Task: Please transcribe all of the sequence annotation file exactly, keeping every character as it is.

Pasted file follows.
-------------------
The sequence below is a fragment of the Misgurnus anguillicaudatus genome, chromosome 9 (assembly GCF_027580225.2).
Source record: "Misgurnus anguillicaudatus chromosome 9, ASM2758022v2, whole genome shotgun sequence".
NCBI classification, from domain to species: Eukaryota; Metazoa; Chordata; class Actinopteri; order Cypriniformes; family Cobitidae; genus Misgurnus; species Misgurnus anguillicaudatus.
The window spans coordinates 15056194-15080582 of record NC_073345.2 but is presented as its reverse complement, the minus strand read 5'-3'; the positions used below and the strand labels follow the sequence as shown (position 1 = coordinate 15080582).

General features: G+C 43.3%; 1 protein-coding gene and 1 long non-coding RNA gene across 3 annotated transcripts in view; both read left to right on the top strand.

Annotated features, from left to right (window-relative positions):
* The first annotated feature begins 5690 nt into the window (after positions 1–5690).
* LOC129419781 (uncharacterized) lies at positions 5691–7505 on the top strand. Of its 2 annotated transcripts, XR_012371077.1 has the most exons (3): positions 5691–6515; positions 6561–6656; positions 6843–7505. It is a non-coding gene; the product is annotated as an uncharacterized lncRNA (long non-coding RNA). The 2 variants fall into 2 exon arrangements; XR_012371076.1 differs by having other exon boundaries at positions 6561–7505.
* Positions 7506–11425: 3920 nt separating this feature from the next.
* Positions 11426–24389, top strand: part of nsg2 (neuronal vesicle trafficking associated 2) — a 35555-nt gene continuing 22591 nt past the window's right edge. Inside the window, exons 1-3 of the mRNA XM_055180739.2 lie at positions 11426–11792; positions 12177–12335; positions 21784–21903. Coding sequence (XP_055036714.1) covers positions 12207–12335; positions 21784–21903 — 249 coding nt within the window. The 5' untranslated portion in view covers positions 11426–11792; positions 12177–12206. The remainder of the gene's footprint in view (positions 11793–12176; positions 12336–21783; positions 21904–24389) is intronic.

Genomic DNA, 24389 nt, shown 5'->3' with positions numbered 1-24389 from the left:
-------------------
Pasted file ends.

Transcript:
The sequence below is a fragment of the Misgurnus anguillicaudatus genome, chromosome 9 (assembly GCF_027580225.2).
Source record: "Misgurnus anguillicaudatus chromosome 9, ASM2758022v2, whole genome shotgun sequence".
NCBI classification, from domain to species: Eukaryota; Metazoa; Chordata; class Actinopteri; order Cypriniformes; family Cobitidae; genus Misgurnus; species Misgurnus anguillicaudatus.
The window spans coordinates 15056194-15080582 of record NC_073345.2 but is presented as its reverse complement, the minus strand read 5'-3'; the positions used below and the strand labels follow the sequence as shown (position 1 = coordinate 15080582).

General features: G+C 43.3%; 1 protein-coding gene and 1 long non-coding RNA gene across 3 annotated transcripts in view; both read left to right on the top strand.

Annotated features, from left to right (window-relative positions):
* The first annotated feature begins 5690 nt into the window (after positions 1–5690).
* LOC129419781 (uncharacterized) lies at positions 5691–7505 on the top strand. Of its 2 annotated transcripts, XR_012371077.1 has the most exons (3): positions 5691–6515; positions 6561–6656; positions 6843–7505. It is a non-coding gene; the product is annotated as an uncharacterized lncRNA (long non-coding RNA). The 2 variants fall into 2 exon arrangements; XR_012371076.1 differs by having other exon boundaries at positions 6561–7505.
* Positions 7506–11425: 3920 nt separating this feature from the next.
* Positions 11426–24389, top strand: part of nsg2 (neuronal vesicle trafficking associated 2) — a 35555-nt gene continuing 22591 nt past the window's right edge. Inside the window, exons 1-3 of the mRNA XM_055180739.2 lie at positions 11426–11792; positions 12177–12335; positions 21784–21903. Coding sequence (XP_055036714.1) covers positions 12207–12335; positions 21784–21903 — 249 coding nt within the window. The 5' untranslated portion in view covers positions 11426–11792; positions 12177–12206. The remainder of the gene's footprint in view (positions 11793–12176; positions 12336–21783; positions 21904–24389) is intronic.

Genomic DNA, 24389 nt, shown 5'->3' with positions numbered 1-24389 from the left: